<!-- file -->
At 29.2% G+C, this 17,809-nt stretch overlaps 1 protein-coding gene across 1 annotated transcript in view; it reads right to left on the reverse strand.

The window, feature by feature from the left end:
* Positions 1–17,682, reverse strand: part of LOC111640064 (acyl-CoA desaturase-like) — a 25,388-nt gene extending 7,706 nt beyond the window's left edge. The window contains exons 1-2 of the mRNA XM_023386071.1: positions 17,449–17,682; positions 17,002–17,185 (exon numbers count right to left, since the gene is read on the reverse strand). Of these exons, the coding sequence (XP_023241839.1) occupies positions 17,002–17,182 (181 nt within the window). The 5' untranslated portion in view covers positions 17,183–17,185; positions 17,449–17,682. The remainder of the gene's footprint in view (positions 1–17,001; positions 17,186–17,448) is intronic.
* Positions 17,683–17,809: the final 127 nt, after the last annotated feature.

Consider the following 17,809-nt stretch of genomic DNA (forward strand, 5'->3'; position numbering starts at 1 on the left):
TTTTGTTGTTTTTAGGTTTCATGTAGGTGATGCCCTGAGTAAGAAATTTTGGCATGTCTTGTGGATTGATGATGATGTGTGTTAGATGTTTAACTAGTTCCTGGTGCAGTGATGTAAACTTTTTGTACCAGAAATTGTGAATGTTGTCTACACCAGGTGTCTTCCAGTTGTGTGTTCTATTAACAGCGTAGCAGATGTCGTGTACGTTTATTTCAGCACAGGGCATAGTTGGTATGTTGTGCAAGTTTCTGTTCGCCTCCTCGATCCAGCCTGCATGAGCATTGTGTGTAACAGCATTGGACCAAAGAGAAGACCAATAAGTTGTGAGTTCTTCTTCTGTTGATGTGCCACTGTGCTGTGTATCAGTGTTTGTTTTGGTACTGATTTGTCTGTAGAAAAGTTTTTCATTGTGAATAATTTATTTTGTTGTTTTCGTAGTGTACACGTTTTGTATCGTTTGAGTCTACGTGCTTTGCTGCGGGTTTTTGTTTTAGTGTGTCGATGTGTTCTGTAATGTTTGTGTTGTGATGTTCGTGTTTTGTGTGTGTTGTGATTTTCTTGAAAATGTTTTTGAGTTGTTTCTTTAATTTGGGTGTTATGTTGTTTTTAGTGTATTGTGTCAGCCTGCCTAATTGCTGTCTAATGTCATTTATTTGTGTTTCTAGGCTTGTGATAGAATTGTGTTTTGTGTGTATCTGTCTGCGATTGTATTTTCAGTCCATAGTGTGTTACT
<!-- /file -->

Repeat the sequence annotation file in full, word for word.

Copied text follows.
At 29.2% G+C, this 17,809-nt stretch overlaps 1 protein-coding gene across 1 annotated transcript in view; it reads right to left on the reverse strand.

The window, feature by feature from the left end:
* Positions 1–17,682, reverse strand: part of LOC111640064 (acyl-CoA desaturase-like) — a 25,388-nt gene extending 7,706 nt beyond the window's left edge. The window contains exons 1-2 of the mRNA XM_023386071.1: positions 17,449–17,682; positions 17,002–17,185 (exon numbers count right to left, since the gene is read on the reverse strand). Of these exons, the coding sequence (XP_023241839.1) occupies positions 17,002–17,182 (181 nt within the window). The 5' untranslated portion in view covers positions 17,183–17,185; positions 17,449–17,682. The remainder of the gene's footprint in view (positions 1–17,001; positions 17,186–17,448) is intronic.
* Positions 17,683–17,809: the final 127 nt, after the last annotated feature.

Consider the following 17,809-nt stretch of genomic DNA (forward strand, 5'->3'; position numbering starts at 1 on the left):
TTTTGTTGTTTTTAGGTTTCATGTAGGTGATGCCCTGAGTAAGAAATTTTGGCATGTCTTGTGGATTGATGATGATGTGTGTTAGATGTTTAACTAGTTCCTGGTGCAGTGATGTAAACTTTTTGTACCAGAAATTGTGAATGTTGTCTACACCAGGTGTCTTCCAGTTGTGTGTTCTATTAACAGCGTAGCAGATGTCGTGTACGTTTATTTCAGCACAGGGCATAGTTGGTATGTTGTGCAAGTTTCTGTTCGCCTCCTCGATCCAGCCTGCATGAGCATTGTGTGTAACAGCATTGGACCAAAGAGAAGACCAATAAGTTGTGAGTTCTTCTTCTGTTGATGTGCCACTGTGCTGTGTATCAGTGTTTGTTTTGGTACTGATTTGTCTGTAGAAAAGTTTTTCATTGTGAATAATTTATTTTGTTGTTTTCGTAGTGTACACGTTTTGTATCGTTTGAGTCTACGTGCTTTGCTGCGGGTTTTTGTTTTAGTGTGTCGATGTGTTCTGTAATGTTTGTGTTGTGATGTTCGTGTTTTGTGTGTGTTGTGATTTTCTTGAAAATGTTTTTGAGTTGTTTCTTTAATTTGGGTGTTATGTTGTTTTTAGTGTATTGTGTCAGCCTGCCTAATTGCTGTCTAATGTCATTTATTTGTGTTTCTAGGCTTGTGATAGAATTGTGTTTTGTGTGTATCTGTCTGCGATTGTATTTTCAGTCCATAGTGTGTTACT